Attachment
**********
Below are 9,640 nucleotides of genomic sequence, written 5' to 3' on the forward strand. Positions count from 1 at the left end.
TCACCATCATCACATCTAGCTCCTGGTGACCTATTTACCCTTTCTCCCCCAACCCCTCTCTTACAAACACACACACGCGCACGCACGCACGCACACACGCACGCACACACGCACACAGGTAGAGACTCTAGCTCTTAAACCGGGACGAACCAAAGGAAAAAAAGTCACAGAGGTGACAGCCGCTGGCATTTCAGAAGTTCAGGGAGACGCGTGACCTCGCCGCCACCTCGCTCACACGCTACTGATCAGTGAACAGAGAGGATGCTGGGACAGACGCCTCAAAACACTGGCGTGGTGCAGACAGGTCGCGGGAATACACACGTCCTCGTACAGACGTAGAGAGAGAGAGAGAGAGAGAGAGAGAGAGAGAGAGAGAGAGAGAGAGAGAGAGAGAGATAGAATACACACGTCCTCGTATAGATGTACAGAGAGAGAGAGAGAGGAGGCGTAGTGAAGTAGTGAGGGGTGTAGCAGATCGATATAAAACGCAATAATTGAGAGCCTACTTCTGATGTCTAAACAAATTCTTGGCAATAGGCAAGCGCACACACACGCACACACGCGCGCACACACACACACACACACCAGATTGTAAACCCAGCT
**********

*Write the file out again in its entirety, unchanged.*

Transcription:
Below are 9,640 nucleotides of genomic sequence, written 5' to 3' on the forward strand. Positions count from 1 at the left end.
TCACCATCATCACATCTAGCTCCTGGTGACCTATTTACCCTTTCTCCCCCAACCCCTCTCTTACAAACACACACACGCGCACGCACGCACGCACACACGCACGCACACACGCACACAGGTAGAGACTCTAGCTCTTAAACCGGGACGAACCAAAGGAAAAAAAGTCACAGAGGTGACAGCCGCTGGCATTTCAGAAGTTCAGGGAGACGCGTGACCTCGCCGCCACCTCGCTCACACGCTACTGATCAGTGAACAGAGAGGATGCTGGGACAGACGCCTCAAAACACTGGCGTGGTGCAGACAGGTCGCGGGAATACACACGTCCTCGTACAGACGTAGAGAGAGAGAGAGAGAGAGAGAGAGAGAGAGAGAGAGAGAGAGAGAGAGAGAGAGAGATAGAATACACACGTCCTCGTATAGATGTACAGAGAGAGAGAGAGAGGAGGCGTAGTGAAGTAGTGAGGGGTGTAGCAGATCGATATAAAACGCAATAATTGAGAGCCTACTTCTGATGTCTAAACAAATTCTTGGCAATAGGCAAGCGCACACACACGCACACACGCGCGCACACACACACACACACACCAGATTGTAAACCCAGCT